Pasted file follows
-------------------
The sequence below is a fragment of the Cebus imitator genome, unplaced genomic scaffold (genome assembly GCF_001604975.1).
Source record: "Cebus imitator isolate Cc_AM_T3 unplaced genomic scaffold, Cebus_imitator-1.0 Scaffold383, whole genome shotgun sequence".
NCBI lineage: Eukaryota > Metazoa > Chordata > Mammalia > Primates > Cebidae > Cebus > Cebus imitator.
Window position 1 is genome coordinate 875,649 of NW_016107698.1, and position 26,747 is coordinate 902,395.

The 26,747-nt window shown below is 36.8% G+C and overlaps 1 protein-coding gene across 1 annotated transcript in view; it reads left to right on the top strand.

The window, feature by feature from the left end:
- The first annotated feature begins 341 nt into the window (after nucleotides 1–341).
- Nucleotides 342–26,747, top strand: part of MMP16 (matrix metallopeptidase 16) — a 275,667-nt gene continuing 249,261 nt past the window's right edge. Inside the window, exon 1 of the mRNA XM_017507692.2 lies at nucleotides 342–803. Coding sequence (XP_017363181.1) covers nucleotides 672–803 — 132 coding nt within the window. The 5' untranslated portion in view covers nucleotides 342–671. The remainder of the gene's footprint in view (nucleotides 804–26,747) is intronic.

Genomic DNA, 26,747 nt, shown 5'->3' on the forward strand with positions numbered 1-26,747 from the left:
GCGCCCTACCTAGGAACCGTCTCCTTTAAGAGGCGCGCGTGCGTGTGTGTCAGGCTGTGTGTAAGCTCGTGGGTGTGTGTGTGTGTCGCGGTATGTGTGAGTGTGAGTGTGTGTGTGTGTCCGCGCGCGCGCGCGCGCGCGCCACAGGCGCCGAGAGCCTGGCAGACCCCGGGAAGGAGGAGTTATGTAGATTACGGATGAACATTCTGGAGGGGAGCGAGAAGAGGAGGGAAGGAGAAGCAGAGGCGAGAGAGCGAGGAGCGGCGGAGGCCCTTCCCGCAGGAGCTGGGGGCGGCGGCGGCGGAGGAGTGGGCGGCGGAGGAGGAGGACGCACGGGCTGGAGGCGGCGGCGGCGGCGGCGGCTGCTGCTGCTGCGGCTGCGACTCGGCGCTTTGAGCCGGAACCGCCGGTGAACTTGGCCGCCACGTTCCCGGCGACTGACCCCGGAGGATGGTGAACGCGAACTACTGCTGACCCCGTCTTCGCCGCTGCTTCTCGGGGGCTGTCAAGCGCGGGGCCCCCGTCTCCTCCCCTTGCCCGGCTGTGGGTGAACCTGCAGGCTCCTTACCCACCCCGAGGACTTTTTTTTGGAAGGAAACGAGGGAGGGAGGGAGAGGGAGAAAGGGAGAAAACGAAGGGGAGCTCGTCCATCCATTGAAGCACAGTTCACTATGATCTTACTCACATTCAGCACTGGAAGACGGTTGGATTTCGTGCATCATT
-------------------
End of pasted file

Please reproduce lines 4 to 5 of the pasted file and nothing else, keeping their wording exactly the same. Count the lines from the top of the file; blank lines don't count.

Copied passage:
Window position 1 is genome coordinate 875,649 of NW_016107698.1, and position 26,747 is coordinate 902,395.

The 26,747-nt window shown below is 36.8% G+C and overlaps 1 protein-coding gene across 1 annotated transcript in view; it reads left to right on the top strand.